Peter Padd [00:12:07] So I go to market. Given what given what we do, our go to market has really been with partners. So the first one that we partnered up was with Tell us there’s two parts of the Talis business, so we partnered up with them a couple of years ago and they acquired Gemalto a few years ago, which is a big player in the whole identity space and security. So that’s been fortunate to work with those folks and on the defense side. So we’re looking at the sort of public safety defense side with them. And we built a solution which was a full edge solution with us, some Microsoft intelligence defense called the Nexium Defense Cloud Edge. So we’re basically the for like a defense personnel, a first responders, we basically became the sort of zero trust identity access solution for those personnel when they want to access what what what is this Microsoft Edge or SEC Edge mini box? It’s like a it’s a backpack size cassette deck edge server that runs or that they can carry around in a backpack or in a fire truck or something like that. So that’s so that’s one market we’re going to and is quite a lot of adjacent. The other the other one we’re looking to is an on the on the commercial side is we got some interest and we got picked up by Siemens a few weeks ago to go to the World Expo. They picked up five startups around the world to integrate into mine, and that’s one of the leading industrial I.T. platform middleware in the world that connects us to all those devices because they need added security and so that so we basically built integrated our stuff with that platform a couple of weeks ago that up there and showcase that. And what that means is now we can improve the security to all the Iot devices which have very legacy technology. But I need to get the data out to, you know, improve predictive maintenance, improve operations, but also who’s actually issuing commands to that how to device that’s running a power station or gas station. And we’ve there’s enough examples right now on the Internet of those things getting hacked and people turning off power stations and other things. So now if you think of the relying party, which is those devices via say I take place online nicely, it basically says, okay, well is is still is the operator whose Cameron authorized one is it him the prime party just needs to do that. I do that that challenge to the device, whether it’s a wearable or augmented reality and it can say, yeah, look, in the last 10 minutes, looking at the confidence falls out of the neural network. It’s been 90 plus percent of the time. I say I’ll give them access to that in my commands, but as I say, in in normalize in that data, they can do that just in time decision. So just in timeless indication to determine I’m going to stop access. And so now the reason why is very important on the frictionless side a lot of these sorts of uses in the to have frictional any host of high frictional syndication to kind of think of like air traffic controllers then allowed to be having passwords and windows popping up. It’s a safety issue. So we get it. We’re getting into space where it’s cyber, physical security. It’s not just cyber anymore. It is a physical so physical world and there’s safety issues and safety risk as it’s not just a cyber victor. So multi-domain sort of problem. So those are the use cases we’ve had. What we’ve found is it’s an archetype of a market where high levels of security are required. So we started there. But, you know, this honestly, there’s so much, so much opportunity for these use cases, so diverse. You could be busy just doing all of those for a long time and keep yourself very busy. So that’s what we focus on, highly mobile user that needs that sort of high level security and has those zero trust principles, which is it’s MFI. Right? That’s that’s not too bad. But you verify every access. So by having a a continuous authenticate at a point in time, it’s time series data of these things we know exactly it’s an audit trial point in time who is doing it and by the neural network and the sensors that algorithm has bounds are use it to the device in the context of where they are at that point in time. So that’s why overall we see the trust goes up with what we do.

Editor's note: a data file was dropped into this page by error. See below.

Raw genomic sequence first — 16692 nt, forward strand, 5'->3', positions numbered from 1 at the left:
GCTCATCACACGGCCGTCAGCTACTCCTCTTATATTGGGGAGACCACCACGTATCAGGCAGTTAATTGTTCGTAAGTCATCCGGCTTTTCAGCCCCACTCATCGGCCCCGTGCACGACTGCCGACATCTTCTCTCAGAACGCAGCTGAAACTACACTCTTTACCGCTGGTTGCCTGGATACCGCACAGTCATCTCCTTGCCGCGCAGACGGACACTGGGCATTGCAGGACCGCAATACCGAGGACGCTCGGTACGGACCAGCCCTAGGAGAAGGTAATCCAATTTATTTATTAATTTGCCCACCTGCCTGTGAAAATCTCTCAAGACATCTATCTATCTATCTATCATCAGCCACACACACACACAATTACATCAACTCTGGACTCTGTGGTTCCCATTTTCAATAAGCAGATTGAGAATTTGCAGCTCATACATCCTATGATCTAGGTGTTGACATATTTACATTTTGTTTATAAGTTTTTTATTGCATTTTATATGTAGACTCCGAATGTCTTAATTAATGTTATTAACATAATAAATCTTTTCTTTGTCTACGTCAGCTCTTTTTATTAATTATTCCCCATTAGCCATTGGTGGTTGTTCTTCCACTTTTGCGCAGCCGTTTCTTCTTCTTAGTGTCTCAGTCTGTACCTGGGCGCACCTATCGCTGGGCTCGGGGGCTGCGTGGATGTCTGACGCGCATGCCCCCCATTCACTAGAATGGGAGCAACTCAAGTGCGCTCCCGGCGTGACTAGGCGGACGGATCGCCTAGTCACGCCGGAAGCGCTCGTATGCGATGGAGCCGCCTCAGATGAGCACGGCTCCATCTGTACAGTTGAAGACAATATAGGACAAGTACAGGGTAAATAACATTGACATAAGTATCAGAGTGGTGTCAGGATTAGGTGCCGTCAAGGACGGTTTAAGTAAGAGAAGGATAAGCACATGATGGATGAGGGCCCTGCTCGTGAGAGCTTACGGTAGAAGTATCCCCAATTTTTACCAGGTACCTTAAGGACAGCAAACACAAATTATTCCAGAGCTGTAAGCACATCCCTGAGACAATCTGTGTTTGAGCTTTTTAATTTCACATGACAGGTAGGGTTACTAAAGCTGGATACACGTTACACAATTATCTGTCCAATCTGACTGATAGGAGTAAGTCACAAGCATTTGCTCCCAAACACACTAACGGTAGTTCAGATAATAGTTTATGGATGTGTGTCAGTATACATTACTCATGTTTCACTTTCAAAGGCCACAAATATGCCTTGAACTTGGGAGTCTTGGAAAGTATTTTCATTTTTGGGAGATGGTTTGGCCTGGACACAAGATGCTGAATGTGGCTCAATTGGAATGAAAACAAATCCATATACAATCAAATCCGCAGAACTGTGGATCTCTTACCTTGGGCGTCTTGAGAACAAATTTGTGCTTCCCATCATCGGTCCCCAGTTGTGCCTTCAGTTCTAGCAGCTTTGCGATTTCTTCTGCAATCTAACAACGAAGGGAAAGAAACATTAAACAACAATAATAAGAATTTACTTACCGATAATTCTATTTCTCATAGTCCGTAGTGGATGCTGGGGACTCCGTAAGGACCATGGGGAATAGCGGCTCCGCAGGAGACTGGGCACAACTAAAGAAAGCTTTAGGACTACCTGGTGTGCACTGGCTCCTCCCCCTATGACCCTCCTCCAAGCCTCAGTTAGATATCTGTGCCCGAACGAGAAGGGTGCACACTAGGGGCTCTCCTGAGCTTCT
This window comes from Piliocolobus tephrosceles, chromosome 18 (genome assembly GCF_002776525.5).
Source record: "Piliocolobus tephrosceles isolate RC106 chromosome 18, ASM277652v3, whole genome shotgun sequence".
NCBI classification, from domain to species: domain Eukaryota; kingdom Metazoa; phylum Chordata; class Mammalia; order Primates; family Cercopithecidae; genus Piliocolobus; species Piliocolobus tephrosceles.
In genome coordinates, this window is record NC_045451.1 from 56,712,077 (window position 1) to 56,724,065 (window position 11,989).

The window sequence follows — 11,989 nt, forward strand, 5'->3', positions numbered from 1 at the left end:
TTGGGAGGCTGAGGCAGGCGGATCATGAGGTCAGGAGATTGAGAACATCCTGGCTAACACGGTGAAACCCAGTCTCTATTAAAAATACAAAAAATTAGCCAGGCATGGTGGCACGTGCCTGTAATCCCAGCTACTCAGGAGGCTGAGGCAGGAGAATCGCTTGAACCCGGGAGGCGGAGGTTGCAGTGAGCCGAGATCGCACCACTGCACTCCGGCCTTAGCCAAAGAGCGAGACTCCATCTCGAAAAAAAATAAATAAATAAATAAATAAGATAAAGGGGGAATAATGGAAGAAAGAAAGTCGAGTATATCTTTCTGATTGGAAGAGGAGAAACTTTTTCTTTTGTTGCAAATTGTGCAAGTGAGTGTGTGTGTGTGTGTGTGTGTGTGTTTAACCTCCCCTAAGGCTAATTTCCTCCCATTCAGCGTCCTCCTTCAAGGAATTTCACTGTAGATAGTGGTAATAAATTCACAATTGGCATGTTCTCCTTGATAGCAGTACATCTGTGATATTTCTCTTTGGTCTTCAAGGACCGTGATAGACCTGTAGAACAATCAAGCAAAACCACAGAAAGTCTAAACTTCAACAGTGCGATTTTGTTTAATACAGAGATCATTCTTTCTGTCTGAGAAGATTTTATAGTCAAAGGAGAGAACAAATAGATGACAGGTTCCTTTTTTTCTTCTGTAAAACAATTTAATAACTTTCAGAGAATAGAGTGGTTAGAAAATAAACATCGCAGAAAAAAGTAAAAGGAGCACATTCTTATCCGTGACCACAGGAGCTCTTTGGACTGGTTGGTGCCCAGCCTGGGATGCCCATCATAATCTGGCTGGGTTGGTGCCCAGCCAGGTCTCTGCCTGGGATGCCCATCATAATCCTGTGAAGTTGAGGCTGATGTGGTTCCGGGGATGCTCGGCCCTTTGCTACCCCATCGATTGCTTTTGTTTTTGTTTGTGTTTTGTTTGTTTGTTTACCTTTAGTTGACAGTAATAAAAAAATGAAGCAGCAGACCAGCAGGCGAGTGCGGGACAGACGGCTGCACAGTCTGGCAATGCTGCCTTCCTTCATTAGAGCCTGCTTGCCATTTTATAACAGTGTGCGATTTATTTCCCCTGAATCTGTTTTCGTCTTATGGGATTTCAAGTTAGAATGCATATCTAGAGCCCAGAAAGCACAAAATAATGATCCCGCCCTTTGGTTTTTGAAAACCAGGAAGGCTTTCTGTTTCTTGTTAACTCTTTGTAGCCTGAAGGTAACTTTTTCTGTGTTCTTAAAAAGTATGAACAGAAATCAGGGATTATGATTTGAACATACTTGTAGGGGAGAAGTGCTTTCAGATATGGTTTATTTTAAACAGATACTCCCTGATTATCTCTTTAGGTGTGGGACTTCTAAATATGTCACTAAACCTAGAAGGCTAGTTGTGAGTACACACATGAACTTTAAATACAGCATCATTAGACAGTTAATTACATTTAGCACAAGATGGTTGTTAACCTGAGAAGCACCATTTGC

Cameron D’Ambrosi [00:16:46] Tell me a little bit about, I guess, what’s one of the. Fundamental challenges of, I think, using these hidden or low friction or zero friction factors for identity use cases, which is how do you establish that initial linkage to an identity, both in terms of the first time I’m present, how quickly can you kind of build a profile of me? And then then I think the trickier part, which is, okay, how do we establish that first link to, you know, okay, this is Cameron’s signal pattern. And how do we know that it’s not his wife who was the one who originally established it and therefore is now, you know, the next time she tries to come back in, we think, oh, it’s it’s Cameron. It’s really his wife, you know, similar to how right now I could set my wife’s face or finger, for example, as a second fingerprint or a second face from Apple’s perspective. So if they push a biometric challenge for me, you know, I could really have my wife be the one who is, you know, accepting that.
Peter Padd [00:17:46] Yep. So so we you know, again, back to my background, because when you build this sort of stuff for government, you have to be standards based because you know, we had hundreds and hundreds of companies use that stuff for the Australian government. So I was very happy to see Fido came into existence, you know, a few years back. So we so standards like Fido and so on. We used to, you know, we used to design how we did this and but in particular for that, this is a now that this is a second sector in that sort of fighter model. So we’re not trying to do everything we would be part of. So like for instance, if you added this is another authenticator into Active Directory into his or ID or whatever we would be part of part of your identity establishment lifecycle. So we’re not we’re not trying to replace those guys. We would just work with them. So so it would be another option there, but we would be relying on your traditional biometric, but the value here would be okay, you may use face I.D. to start your session, let’s say, and then we reduce the number of times you need to use a face I.D. because the so the you know, the policy the policy algorithm, the continuous access evaluation algorithm, he would basically give a score and determine whether you need to go back and use that as a factor. So we always assume we’re going to be working with that stuff. This isn’t a throw at you old stuff, and we’d be part of that establishment that you’re already using.